Trusted that no homework on Friday meant no homework on Sunday. How is it that math assignments are always popping up out of the blue, inspiring panic and outrage the day before the school week starts again? I think I remember having a conversation about homework on the ride home from school Friday. There wasn’t any, then. Not a stitch.

I totally get this one. Math usually pops out at me unexpectedly, too. Ruins my day. Damn math. (more…)

Nothing against turtles, really, or hobos

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Future hobos: the early years. Kitchen demolition experts.

I recently subscribed to one of those services that delivers a box of ingredients and instructions for dinner to your door every week because:

True Fact #1: Parenting gurus say if you don’t sit down to a family dinner on a regular basis your children will one day be hobos.

True Fact #2: There are people around here who might not live to see hobo-hood, and the whole dinner process is part of the problem.

First there’s the whole question of what’s for dinner, to which the answer is usually “I dunno,” or “doesn’t matter.” But when we all gather at the table it will inevitably dawn on one or more of these people that it jolly well does matter and I somehow forgot that fish flambé or whatever I’ve fixed is expressly verboten, and that’s when the nightly Pouring Of The Cereal commences. (more…)

I’m with the groupies

treefortIt used to be that Spring break was just a healthy opportunity to exercise my ability to ignore what sounded like a passel of wild pigs mowing through my kitchen every five minutes, and people pawing at me with complaints about boredom, while coming to grips with the fact that we’re staring down the barrel of summer and a full three months of this nonsense just around the bend.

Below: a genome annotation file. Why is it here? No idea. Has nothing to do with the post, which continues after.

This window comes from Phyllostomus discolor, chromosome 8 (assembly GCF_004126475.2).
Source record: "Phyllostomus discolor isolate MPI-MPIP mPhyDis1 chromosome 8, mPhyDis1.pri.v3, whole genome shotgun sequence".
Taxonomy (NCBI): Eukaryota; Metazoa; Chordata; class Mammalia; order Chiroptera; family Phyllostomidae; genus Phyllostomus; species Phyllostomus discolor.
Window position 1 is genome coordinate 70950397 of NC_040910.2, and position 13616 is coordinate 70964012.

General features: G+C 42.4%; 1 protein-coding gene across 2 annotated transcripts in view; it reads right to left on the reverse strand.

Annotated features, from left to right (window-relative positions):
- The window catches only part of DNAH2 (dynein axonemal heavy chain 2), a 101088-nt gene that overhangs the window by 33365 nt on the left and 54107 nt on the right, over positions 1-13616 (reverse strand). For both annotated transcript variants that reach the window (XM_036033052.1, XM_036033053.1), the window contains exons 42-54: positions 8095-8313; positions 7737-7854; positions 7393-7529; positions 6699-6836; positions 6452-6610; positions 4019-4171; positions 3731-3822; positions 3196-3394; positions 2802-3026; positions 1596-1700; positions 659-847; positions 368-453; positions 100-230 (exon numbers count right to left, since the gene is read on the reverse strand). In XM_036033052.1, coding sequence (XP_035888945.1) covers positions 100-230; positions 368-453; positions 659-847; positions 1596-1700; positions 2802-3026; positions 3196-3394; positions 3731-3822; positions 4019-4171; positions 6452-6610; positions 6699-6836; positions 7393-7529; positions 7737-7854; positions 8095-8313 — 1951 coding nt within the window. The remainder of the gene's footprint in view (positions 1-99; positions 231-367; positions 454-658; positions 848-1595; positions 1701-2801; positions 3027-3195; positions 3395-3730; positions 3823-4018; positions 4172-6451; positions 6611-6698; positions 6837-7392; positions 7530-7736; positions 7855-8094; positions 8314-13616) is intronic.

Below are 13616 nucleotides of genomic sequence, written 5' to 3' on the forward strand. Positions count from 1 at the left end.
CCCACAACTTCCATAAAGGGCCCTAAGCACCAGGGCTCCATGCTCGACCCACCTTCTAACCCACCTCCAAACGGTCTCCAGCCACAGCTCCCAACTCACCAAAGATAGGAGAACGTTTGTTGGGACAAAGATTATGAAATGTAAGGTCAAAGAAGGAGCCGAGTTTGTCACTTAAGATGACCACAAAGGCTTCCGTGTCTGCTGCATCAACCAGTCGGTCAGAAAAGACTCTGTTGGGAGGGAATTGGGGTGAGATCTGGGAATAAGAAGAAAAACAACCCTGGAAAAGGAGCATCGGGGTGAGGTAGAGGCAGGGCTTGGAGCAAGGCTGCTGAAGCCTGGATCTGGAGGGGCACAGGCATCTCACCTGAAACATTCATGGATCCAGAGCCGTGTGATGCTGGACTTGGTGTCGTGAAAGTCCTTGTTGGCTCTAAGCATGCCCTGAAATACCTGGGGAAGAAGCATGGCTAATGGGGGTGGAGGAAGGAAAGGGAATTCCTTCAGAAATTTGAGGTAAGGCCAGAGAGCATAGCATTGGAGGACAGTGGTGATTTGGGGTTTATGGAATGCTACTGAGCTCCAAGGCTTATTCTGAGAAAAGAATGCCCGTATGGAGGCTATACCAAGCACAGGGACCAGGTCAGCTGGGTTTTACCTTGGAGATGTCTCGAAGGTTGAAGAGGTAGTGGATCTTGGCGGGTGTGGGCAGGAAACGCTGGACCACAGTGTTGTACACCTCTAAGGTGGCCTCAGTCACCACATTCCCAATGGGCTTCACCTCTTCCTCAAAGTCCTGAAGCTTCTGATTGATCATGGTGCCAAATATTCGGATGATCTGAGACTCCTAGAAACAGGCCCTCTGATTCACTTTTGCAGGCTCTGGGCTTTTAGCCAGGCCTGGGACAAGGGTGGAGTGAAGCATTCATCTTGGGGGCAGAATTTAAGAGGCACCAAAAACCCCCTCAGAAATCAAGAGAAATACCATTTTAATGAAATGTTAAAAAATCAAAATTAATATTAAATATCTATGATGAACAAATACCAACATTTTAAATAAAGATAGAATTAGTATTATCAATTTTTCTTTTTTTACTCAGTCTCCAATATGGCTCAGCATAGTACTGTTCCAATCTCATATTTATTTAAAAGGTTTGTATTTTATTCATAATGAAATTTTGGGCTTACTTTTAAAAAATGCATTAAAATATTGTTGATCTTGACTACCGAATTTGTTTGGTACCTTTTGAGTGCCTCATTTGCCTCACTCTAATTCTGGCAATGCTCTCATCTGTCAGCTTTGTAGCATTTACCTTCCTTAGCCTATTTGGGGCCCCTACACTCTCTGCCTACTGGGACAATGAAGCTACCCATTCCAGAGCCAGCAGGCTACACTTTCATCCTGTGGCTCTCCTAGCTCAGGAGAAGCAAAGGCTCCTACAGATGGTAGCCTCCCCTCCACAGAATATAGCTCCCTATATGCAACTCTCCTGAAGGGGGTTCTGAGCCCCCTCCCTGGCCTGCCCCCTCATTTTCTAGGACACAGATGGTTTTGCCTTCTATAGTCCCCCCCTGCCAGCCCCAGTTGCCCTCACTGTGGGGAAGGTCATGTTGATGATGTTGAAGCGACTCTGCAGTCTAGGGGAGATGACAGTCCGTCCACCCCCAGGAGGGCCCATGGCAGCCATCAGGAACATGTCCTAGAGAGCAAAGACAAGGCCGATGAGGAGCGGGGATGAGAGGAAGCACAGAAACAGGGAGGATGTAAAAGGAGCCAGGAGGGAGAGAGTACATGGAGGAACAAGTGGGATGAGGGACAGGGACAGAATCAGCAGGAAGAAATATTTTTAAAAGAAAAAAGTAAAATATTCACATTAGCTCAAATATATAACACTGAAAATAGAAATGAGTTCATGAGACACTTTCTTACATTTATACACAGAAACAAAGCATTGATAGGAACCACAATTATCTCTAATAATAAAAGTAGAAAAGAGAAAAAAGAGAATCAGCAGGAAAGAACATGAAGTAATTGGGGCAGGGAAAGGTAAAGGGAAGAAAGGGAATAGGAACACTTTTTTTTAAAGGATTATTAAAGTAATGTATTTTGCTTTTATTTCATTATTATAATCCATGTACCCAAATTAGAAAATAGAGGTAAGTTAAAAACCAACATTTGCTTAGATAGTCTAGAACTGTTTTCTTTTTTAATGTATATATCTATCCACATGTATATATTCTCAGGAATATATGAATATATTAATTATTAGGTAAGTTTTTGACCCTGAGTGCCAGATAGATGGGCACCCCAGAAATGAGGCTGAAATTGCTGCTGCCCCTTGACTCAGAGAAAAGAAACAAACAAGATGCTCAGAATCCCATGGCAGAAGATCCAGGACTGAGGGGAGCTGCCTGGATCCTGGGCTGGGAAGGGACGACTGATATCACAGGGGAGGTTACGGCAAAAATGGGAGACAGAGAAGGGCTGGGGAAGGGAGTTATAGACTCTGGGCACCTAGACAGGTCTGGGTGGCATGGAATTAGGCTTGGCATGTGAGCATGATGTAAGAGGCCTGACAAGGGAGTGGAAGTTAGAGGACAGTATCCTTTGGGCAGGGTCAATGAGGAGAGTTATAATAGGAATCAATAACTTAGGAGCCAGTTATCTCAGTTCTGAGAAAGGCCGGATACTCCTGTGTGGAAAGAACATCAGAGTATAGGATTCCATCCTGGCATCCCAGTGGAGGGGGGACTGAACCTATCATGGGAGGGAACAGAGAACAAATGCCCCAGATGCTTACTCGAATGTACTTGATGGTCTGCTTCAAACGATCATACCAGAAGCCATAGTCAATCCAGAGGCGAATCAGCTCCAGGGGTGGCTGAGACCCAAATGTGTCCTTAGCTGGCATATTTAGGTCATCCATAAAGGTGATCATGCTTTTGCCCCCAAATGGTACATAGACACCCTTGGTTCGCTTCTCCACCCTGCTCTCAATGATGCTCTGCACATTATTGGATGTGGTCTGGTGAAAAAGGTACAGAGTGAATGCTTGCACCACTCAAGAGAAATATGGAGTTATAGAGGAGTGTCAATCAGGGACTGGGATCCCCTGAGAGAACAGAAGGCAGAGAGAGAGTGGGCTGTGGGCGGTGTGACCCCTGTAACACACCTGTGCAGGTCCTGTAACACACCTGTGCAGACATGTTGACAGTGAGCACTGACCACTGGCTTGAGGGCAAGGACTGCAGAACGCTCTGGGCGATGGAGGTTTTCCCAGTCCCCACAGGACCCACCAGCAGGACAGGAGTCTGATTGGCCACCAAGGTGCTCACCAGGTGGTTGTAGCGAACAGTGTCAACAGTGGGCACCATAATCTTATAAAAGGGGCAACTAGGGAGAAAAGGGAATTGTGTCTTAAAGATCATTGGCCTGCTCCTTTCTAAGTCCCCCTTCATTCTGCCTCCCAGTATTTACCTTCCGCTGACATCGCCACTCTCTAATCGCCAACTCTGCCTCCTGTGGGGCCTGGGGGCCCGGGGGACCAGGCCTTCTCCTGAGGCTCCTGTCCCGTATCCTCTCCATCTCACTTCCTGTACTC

But NO MORE. Spring break is now also the kickoff of a good, solid reason to be jolly. Treefort Music Fest. For the next few days, something like 400 bands will be performing in about a dozen venues downtown.

For every one of the past five years of this event, we’ve taken time off, stocked the freezer with frozen foods, and I’ve organized what I’m going to wear around comfortable shoes. With apologies to my lovingly ignored progeny, Treefort is the single best thing to happen to Spring break. (more…)

A slacker parent’s guide to kids’ sports

umpire_2I talk a lot in this blog about running and skiing, but in the interest of complete disclosure, we’re not really a sporty family. Being a “meh” mom isn’t conducive to raising the next Carl Lewis or Shaun White.

Our experience with kid sports is miles wide and inches deep. This is because, while neither kid shows any phenomenal athletic ability, it feels like good parenting when whatever they’re doing doesn’t involve a screen and/or headphones. When someone shows half a mind to sign up for whatever’s in season, we’re supportive.

Track season just started again for our youngest, just as skiing season winds down. Before I tackle the three-page permission-slash-doctor’s-release-slash-fundraising-agreement Colin just handed me, I thought I’d share my parental perspective on various sports. (more…)